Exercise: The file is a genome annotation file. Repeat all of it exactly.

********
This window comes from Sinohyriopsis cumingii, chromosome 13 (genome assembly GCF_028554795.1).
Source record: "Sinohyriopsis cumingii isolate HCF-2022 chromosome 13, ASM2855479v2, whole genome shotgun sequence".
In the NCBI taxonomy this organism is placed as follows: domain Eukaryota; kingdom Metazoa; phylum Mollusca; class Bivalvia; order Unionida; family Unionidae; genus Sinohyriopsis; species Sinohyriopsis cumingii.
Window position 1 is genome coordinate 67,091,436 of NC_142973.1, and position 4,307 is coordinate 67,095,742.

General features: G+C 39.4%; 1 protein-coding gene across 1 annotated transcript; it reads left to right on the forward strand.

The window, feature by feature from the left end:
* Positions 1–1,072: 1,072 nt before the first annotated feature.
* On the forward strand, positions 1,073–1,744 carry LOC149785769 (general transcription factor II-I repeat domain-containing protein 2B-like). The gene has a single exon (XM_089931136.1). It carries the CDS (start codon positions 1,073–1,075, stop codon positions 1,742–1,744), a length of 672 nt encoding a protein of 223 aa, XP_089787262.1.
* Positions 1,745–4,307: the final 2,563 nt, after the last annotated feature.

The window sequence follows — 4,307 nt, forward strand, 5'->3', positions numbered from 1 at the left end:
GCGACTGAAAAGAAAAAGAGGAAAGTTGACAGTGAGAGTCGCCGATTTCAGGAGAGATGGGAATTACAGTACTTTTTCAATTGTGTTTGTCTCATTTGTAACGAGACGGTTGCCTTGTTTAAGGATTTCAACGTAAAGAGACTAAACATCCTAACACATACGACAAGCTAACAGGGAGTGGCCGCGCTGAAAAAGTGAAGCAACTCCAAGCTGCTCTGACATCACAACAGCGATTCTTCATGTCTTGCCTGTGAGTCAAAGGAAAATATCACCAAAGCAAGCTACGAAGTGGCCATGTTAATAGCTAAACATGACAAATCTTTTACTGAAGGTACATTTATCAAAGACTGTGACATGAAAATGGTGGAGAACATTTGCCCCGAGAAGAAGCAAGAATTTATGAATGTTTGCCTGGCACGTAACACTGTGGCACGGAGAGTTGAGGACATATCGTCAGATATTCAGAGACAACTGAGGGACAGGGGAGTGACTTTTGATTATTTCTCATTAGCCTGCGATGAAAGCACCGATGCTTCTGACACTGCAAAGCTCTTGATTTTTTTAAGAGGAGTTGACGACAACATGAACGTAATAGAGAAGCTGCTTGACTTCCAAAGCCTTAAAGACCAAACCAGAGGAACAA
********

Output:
This window comes from Sinohyriopsis cumingii, chromosome 13 (genome assembly GCF_028554795.1).
Source record: "Sinohyriopsis cumingii isolate HCF-2022 chromosome 13, ASM2855479v2, whole genome shotgun sequence".
In the NCBI taxonomy this organism is placed as follows: domain Eukaryota; kingdom Metazoa; phylum Mollusca; class Bivalvia; order Unionida; family Unionidae; genus Sinohyriopsis; species Sinohyriopsis cumingii.
Window position 1 is genome coordinate 67,091,436 of NC_142973.1, and position 4,307 is coordinate 67,095,742.

General features: G+C 39.4%; 1 protein-coding gene across 1 annotated transcript; it reads left to right on the forward strand.

The window, feature by feature from the left end:
* Positions 1–1,072: 1,072 nt before the first annotated feature.
* On the forward strand, positions 1,073–1,744 carry LOC149785769 (general transcription factor II-I repeat domain-containing protein 2B-like). The gene has a single exon (XM_089931136.1). It carries the CDS (start codon positions 1,073–1,075, stop codon positions 1,742–1,744), a length of 672 nt encoding a protein of 223 aa, XP_089787262.1.
* Positions 1,745–4,307: the final 2,563 nt, after the last annotated feature.

The window sequence follows — 4,307 nt, forward strand, 5'->3', positions numbered from 1 at the left end:
GCGACTGAAAAGAAAAAGAGGAAAGTTGACAGTGAGAGTCGCCGATTTCAGGAGAGATGGGAATTACAGTACTTTTTCAATTGTGTTTGTCTCATTTGTAACGAGACGGTTGCCTTGTTTAAGGATTTCAACGTAAAGAGACTAAACATCCTAACACATACGACAAGCTAACAGGGAGTGGCCGCGCTGAAAAAGTGAAGCAACTCCAAGCTGCTCTGACATCACAACAGCGATTCTTCATGTCTTGCCTGTGAGTCAAAGGAAAATATCACCAAAGCAAGCTACGAAGTGGCCATGTTAATAGCTAAACATGACAAATCTTTTACTGAAGGTACATTTATCAAAGACTGTGACATGAAAATGGTGGAGAACATTTGCCCCGAGAAGAAGCAAGAATTTATGAATGTTTGCCTGGCACGTAACACTGTGGCACGGAGAGTTGAGGACATATCGTCAGATATTCAGAGACAACTGAGGGACAGGGGAGTGACTTTTGATTATTTCTCATTAGCCTGCGATGAAAGCACCGATGCTTCTGACACTGCAAAGCTCTTGATTTTTTTAAGAGGAGTTGACGACAACATGAACGTAATAGAGAAGCTGCTTGACTTCCAAAGCCTTAAAGACCAAACCAGAGGAACAA